- Priced well for the quality and features.
Not So Much:
- There’s not much to dislike about this bat, unless you’re very cost-conscious. The CAT8 is over a year old and the resulting discounted pricing makes it very attractive for really serious baseball players.
2. Best Baseball Bat for Power: DeMarini Goods Half n Half (-3) BBCOR
For those without an unlimited budget, and/or who want the biggest power boost possible, this DeMarini model (see more) is for you. Its enormous barrel alone gives the visual impression the bat means business — if all that mass can be swung fast enough to drive through a ball, well … just imagine the results!
The X14 alloy barrel and the 2-piece “direct connection” handle provides a stiffer feel that true power hitters prefer. Even the “seismic end cap” is made of the “stiffest materials in the DeMarini lineup” intended to expand the bat’s sweet spot and boost performance. It seems as if manufacturers are running out of metal-mixing ideas so they focus on improving other areas such as the end cap. Just an observation.
Everything about this bat seems engineered to let power flow from the batter’s arms and hands right into and through the barrel to the ball and beyond, for maximum impact — and distance. This bat is for very powerful swingers, not the guys content with just getting on base or moving runners over.
What We Like:
- The “Half n Half” shares the power: A special, very big alloy barrel controlled by a stiff composite handle.
- Very stiff end cap to extend the barrel’s sweet spot.
- Specially designed, hard end-cap to boost energy transfer on contact.
- Designed to be end-loaded, for more torque and power in hitting.
Not So Much:
- Among the highest-priced bats you will find.
3. Best Baseball Bat for a 3-Piece: Louisville Slugger 2021 Meta BBCOR
This bat competes with the above-mentioned DeMarini selection, with a high price tag for a multitude of promoted features. It’s composite barrel is specially engineered to make it easy to swing fast and hard (with a truer sound than the thud of past composites, for good measure).
As with the DeMarini, Louisville Slugger touts a barrel — the EKO Composite Barrel — for its engineering for a light swing and true sound upon impact. What differentiates the Meta is a 3-piece design, with a patented 3FX Connection System that allows for a perfectly tuned “stiff” feel on contact while dramatically reducing vibration.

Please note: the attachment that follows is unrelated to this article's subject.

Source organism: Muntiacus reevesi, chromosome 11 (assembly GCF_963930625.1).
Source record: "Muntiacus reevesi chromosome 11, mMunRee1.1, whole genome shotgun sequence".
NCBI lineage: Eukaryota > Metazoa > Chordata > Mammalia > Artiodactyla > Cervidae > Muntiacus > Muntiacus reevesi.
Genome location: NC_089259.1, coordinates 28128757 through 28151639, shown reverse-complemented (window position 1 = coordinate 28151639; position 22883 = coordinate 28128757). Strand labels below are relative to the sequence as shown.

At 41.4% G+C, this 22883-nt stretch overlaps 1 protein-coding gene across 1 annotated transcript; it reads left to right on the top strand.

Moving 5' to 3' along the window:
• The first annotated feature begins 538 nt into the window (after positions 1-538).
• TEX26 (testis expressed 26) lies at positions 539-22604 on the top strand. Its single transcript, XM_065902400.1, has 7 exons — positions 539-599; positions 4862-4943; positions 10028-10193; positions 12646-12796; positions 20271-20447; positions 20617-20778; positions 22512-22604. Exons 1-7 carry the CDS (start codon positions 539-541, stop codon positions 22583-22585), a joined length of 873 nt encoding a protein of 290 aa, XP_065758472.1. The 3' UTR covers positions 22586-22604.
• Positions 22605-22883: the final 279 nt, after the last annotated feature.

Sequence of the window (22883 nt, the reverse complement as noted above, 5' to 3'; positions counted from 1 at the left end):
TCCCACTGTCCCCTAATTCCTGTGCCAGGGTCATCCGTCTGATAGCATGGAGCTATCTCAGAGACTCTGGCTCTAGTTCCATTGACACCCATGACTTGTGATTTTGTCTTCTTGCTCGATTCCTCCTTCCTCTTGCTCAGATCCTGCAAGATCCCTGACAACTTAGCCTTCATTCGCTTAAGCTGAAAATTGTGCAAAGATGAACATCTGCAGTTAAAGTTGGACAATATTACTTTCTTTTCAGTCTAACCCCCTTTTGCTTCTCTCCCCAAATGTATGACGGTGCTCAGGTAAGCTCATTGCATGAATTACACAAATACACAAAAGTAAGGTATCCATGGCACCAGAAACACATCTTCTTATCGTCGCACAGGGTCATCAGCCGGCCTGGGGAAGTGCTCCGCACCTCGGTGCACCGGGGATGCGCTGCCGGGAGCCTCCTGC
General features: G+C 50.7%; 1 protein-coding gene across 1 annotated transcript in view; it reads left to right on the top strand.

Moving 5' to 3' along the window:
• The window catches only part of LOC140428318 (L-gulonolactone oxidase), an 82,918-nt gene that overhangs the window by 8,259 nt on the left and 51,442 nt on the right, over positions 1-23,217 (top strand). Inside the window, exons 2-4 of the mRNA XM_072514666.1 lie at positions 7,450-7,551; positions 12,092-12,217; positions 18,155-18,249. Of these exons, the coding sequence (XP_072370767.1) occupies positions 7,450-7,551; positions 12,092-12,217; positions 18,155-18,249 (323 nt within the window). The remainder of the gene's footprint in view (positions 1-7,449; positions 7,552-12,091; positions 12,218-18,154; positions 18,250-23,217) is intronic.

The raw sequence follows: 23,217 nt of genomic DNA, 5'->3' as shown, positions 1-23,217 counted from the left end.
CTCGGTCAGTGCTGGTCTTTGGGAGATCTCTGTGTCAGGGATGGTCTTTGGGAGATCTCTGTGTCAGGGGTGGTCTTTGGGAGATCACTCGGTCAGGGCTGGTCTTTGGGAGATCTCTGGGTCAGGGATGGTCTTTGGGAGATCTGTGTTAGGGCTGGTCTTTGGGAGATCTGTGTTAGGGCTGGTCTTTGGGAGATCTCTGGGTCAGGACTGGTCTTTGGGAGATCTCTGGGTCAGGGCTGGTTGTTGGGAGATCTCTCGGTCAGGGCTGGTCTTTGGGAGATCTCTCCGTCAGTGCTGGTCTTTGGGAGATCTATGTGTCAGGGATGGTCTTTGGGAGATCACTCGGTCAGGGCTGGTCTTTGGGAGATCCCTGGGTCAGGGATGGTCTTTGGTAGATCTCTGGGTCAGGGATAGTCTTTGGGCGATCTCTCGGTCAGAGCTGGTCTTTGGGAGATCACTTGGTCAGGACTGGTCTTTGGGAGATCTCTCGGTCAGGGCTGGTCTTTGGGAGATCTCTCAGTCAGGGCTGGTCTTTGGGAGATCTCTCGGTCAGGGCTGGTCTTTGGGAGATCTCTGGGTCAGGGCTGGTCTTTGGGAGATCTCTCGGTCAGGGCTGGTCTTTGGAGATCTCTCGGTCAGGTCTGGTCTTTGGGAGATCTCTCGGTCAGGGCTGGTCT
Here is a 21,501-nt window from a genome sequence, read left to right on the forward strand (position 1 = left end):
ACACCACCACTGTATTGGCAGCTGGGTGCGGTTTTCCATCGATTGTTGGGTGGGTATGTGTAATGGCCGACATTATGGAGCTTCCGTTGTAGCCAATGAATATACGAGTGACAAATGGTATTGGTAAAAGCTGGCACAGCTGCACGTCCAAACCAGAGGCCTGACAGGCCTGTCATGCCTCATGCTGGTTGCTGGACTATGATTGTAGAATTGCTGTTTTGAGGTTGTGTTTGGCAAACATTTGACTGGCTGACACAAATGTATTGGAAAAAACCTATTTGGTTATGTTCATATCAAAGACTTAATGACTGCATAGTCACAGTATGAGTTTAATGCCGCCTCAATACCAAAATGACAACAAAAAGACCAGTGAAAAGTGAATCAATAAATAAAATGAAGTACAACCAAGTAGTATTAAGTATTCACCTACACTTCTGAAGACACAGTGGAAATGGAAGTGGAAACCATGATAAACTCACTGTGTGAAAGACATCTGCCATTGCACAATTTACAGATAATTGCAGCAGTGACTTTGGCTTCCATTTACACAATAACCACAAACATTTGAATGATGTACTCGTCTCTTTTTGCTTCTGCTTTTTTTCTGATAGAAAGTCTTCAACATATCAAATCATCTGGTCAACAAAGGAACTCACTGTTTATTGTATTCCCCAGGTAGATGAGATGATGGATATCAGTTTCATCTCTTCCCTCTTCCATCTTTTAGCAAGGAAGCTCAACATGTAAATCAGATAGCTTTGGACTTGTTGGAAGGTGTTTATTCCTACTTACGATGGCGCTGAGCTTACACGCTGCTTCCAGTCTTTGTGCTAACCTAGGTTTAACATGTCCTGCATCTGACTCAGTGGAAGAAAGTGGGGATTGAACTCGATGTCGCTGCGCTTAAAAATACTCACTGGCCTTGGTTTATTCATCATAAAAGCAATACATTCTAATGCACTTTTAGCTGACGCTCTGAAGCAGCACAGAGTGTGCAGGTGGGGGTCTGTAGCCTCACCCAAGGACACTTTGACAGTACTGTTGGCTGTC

The 2021 Meta (see Amazon) also features a premium end cap to stretch out the barrel’s most effective touch points, and help increase swing speed. Overall a major difference is this bat aims for swings more balanced in terms of speed and power (compared to DeMarini’s focus entirely on adding power and distance with the Goods line).
What We Like:
- Patented 3FX Connection System for stiff feel on contact.
- Balanced between the need for bat speed and power.
- Premium GT1 end cap maximizing barrel length.
- LS PRO Comfort Grip mixing cushion for comfort with tack for solid gripping.
Not So Much:
- Among the most expensive bats available.
4. Best Baseball Bat for Versatility: Rawlings 2019 5150
The 5150 has been called the “utility player” among the considerable Rawlings lineup, a “classic” 1-piece alloy bat with a balanced feel and big sweet spot. This bat has proved popular with players, who are not afraid to sing its praises in the form of hundreds of positive reviews.
Older players take note: The 5150 is designed for hitters age 14 and younger, as a USA Baseball-approved bat. Its larger sweet spot comes from Rawlings’ new “pop 2.0” technology, incorporating an aerospace-grade allows the boost performance and promotes durability. It’s difficult to imagine a metal being more durable than those used on airplanes or in space.
Rawlings markets this as a bat for every spot in the lineup, and the mix of features from fast bat swing to expanded sweet spot seems to fit the bill. This mainstay bat for a company known for excellent baseball products is priced well and should be moving off store shelves for years to come.
What We Like:
- Price. It’s hard to find a bat so impressive yet so affordable.
- Blend of attributes to offer something for every spot in the lineup, from leadoff hitter through cleanup hitter to the 9th man.